A real estate developer starts with a plan and turns that plan into a beautiful new building. There are many steps to becoming a real estate developer because the developer is also the owner of the property and the manager of the construction project. The tremendous number of tasks involved, especially for a developer investing in a multifamily real estate project, make the work difficult, stressful, and financially risky. But the satisfaction and the financial rewards that result from a successful project can be high.
A real estate developer buys the land to develop and hires the architects, engineers, and contractors. He or she not only arranges the financing for the project and takes full responsibility for its success, but also takes all of the risk. If the construction is never completed or if the building fails to attract enough new residents, the developer—and any other investors—bear full responsibility, while their teams are paid for services rendered. On the other hand, the developer has the greatest potential to gain from the project’s success.
Instinct and Training are Needed to Become a Real Estate Developer
It takes a certain personality to be a real estate developer. Only someone with a high tolerance for risk and stress, an ability to manage many undertakings at once, and an instinct for making deals and forging relationships is most likely to succeed. Besides that, a developer must be equipped with a considerable amount of technical and financial know-how and resources.
To be a successful developer, the more education and experience you have under your belt before starting out on your own, the more prepared you’ll be. A college degree in a related field—business, engineering, or administration, for example—is helpful, and an advanced degree is even better. Various professional organizations in the real estate and construction industries offer certificates that are worth pursuing, too. Attaining these certificates requires extensive training and highly specialized knowledge. Even after sharpening your education, several years of practical experience with a real estate company, a construction contractor, or a real estate investment or management firm is recommended. This knowledge and experience can prepare you for the research and planning necessary to develop a property.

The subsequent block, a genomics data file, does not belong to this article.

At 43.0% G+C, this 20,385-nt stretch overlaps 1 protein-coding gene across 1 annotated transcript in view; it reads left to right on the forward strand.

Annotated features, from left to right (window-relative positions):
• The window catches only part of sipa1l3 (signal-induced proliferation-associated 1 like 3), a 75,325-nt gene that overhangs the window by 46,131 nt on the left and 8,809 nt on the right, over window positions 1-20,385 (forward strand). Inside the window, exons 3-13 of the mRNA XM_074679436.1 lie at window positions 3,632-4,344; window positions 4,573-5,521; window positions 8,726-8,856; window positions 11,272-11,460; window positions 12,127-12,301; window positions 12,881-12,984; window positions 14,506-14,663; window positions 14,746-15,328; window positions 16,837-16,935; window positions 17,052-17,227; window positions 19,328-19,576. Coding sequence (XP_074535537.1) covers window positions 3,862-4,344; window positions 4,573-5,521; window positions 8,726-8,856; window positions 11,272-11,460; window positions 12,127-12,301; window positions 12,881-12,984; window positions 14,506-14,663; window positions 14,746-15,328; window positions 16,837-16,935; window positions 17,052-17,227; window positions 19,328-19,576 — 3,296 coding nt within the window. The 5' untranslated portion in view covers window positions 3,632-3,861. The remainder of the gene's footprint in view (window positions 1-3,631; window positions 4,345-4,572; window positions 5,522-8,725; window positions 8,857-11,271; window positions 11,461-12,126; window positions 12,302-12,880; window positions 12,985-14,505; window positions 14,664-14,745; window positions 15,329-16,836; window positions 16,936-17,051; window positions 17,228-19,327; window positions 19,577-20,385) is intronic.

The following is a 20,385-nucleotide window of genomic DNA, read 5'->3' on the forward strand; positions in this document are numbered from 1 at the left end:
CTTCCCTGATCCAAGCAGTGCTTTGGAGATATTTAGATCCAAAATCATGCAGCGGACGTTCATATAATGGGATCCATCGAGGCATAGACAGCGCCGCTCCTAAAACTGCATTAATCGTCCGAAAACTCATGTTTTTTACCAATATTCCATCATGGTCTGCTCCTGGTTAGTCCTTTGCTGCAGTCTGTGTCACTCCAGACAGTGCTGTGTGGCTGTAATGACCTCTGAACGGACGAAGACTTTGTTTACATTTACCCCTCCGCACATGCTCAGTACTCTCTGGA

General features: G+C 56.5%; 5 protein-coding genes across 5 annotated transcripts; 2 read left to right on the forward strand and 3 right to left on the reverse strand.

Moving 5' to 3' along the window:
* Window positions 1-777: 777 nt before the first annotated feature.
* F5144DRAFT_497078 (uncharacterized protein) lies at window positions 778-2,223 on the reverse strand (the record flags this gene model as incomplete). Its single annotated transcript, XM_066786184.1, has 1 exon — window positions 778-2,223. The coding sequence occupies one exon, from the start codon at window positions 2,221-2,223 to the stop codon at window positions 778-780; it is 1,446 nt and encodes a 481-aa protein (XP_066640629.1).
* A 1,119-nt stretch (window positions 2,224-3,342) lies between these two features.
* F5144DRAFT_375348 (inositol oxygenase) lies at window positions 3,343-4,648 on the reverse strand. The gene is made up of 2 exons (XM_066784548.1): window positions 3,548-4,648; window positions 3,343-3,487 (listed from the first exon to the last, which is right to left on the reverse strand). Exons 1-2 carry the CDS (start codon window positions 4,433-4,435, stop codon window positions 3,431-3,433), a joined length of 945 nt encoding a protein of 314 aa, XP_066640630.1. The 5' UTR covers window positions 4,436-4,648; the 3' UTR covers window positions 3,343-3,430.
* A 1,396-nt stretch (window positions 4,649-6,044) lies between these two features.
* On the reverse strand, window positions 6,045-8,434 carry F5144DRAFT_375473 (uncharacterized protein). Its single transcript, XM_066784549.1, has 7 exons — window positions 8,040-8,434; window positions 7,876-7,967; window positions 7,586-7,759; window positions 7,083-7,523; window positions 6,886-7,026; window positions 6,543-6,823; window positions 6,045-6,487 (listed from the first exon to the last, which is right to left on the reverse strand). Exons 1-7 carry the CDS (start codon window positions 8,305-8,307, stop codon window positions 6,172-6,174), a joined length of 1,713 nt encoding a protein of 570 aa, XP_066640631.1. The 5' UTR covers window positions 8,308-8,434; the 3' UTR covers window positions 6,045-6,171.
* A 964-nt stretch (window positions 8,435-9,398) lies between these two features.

Real Estate Development Involves a Lot of Financing
A real estate developer must have access to a lot of capital—funds that can be tied up for two years or more during construction. Much of the capital can come from loans, but not all. Developers generally take out a construction loan at the start of the project, and financing can potentially be much more complex than that.
A construction loan, as the name implies, is used to finance construction. It is distinguished from other loans by the fact that it is disbursed in installments as needed or on a monthly basis. Interest accrues only on the portions that are released. The loan-to-value (LTV) ratio on a construction loan is the portion of the total project cost that it will cover— usually 60 percent. That means the developer needs to come up with 40 percent of the cost from other sources as a down payment and to fund the portion of the construction not covered by loan proceeds. In addition, lenders may ask for guarantees tied to the completion of the project. That could involve collateral.